I Slept Better Last Night

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I’ve struggled with the political climate lately—the inattention to critical issues, the active attempts to destroy civil rights, the systemic misalignment of wealth towards those in power, the appalling lack of empathy. Like many people, I find my focus lacking, my productivity down, and my nervous system overwhelmed. As someone who thrives on information, it’s hard not to be sucked into reading the news, but reading the news only shreds my nerves further. I find it difficult to sleep restfully through the night.

Dr. William Leuchtenburg

Last night I attended a Phi Beta Kappa dinner and lecture. Renowned historian and UNC-Chapel Hill professor emeritus Dr. William Leuchtenburg was the honoree and speaker for the evening. Dr. Leuchtenburg is a noted presidential scholar and expert on FDR. He’s done election-night political analysis for some of the major newscasters of our time; he’s consulted with Ken Burns on his documentaries; he marched with Dr. Martin Luther King Jr. in Alabama.

Dr. Leuchtenburg gave the address, “The White House and the South.” It was fascinating and depressing all at once, in particular to hear the role race and the one-party system had played. The professor noted that at our country’s founding, Southerners held the White House for something like 32 of the first 36 years, lost control for over 100 years, and now are again winning presidential races more than half the time.

About two-thirds of the way through Dr. Leuchtenburg’s speech, he paused and said, “Excuse me, I’m not feeling well. I think if I can sit down for a few moments I’ll be able to finish.” While he rested, the evening’s host explained that the good professor’s wife was in the hospital ER and he’d been there all day; then on the way to this event, he’d had a flat tire on the interstate. “What amazing resilience,” she added. “How many of us would have made it here after a day like that?”

Dr. Leuchtenburg resumed his talk, then again paused. “I think I need to sit down again. I’ll just read sitting here if that’s OK.”

When he finished his remarkable and humorous lecture, the audience gave the professor a standing ovation. Then he agreed to take some questions. “But I turned 95 last week, so I might stay sitting.”

After a series of political questions and insightful responses, our host wrapped up by asking, “What gives you hope for the country?”

The resilient Bill Leuchtenburg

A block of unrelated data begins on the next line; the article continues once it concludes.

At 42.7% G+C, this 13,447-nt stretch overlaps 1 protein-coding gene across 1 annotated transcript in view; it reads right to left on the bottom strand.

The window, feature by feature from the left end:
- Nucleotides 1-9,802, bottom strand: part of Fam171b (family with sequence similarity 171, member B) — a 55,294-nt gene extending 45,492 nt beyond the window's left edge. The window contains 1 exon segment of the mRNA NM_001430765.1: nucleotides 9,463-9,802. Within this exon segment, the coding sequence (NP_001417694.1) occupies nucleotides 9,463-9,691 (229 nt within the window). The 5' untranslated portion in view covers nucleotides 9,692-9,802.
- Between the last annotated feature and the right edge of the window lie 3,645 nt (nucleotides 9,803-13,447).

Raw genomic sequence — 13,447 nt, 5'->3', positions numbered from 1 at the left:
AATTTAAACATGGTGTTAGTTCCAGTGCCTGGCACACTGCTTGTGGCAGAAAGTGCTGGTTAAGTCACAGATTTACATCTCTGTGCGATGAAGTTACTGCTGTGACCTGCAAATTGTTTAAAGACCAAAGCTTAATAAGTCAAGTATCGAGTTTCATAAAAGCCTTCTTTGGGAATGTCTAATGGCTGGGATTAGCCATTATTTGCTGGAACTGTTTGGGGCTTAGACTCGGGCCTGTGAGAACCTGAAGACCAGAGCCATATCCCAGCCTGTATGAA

Dr. Leuchtenburg paused and said, “It’s not as much hope as the refusal to despair. I’ve been through the Great Depression, I knew people directly affected by the Holocaust, I lived through McCarthyism and Jim Crow laws, and the Iran Contra hearings and so many other things. And we always come through. We forget: ‘This too shall pass.’”

It’s not as much hope as the refusal to despair.

As he said that, I felt myself regain perspective—not minimizing our current frustrations, but recognizing what he said as true.

His words soothed me. When I got home, I didn’t want to let them go. I didn’t check the news, I didn’t look at email, I didn’t even open my beloved Jane Austen for fear of interrupting the calm that had wrapped me.

And I slept all night.

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FREE Kindle ebook: After the Shock

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One of my big projects over the past year was working with Becky Sansbury to develop her book After The Shock: Getting You Back On The Road To Resilience When Crisis Hits You Head On. I know the content of the book intimately and can tell you without a doubt that Becky offers practical, comforting advice for those in crisis or walking alongside someone in crisis.

TODAY and THURSDAY (10/7 and 10/8) you can download the Kindle version FREE. Do it!

After the Shock

After the Shock

From the description on Amazon:

When you hear the word crisis what do you think? A dramatic car wreck. A critical medical diagnosis. Divorce. Job loss. Natural disaster. Death. What about the mini-shocks within those crises or the smaller events that disrupt our lives more frequently? A fender bender in rush-hour traffic. Personal information getting hacked. Being overlooked for a promotion.

When crisis hits, large or small, we are thrown off balance.In After The Shock: Getting You Back On The Road To Resilience When Crisis Hits You Head On, Becky Sansbury introduces a sustainable model to help you stabilize and move toward resilience.

After decades of working with people in crisis, she determined that four factors give us balance, strength and support throughout our lives, but especially in shocking times. Like the four tires of a car, comfort, control, community, and connection to something bigger than self provide both a base and a cushion for navigating the ruts and potholes of life. But that is not enough to move us on to resilience.

In the overwhelming confusion of crisis we crave a space safe for focusing on our current experience, strengthened by crucial lessons from the past. We make both casual and far-reaching decisions based on assumptions that may no longer be authentic or lead to our desired future. We grasp for resources, often unsure of what we need. Expanding the car metaphor, in After the Shock the reader learns effective ways to use the frame of experience, the steering capacity of assumptions, and the fuel of resources to lead toward more resilient responses in a variety of crises.

Reach for After the Shock to nurture healing through warmth and wisdom. Written in a conversational style, this book provides practical tools while wrapping you with virtual arms of support as you make your way from reaction to resilience.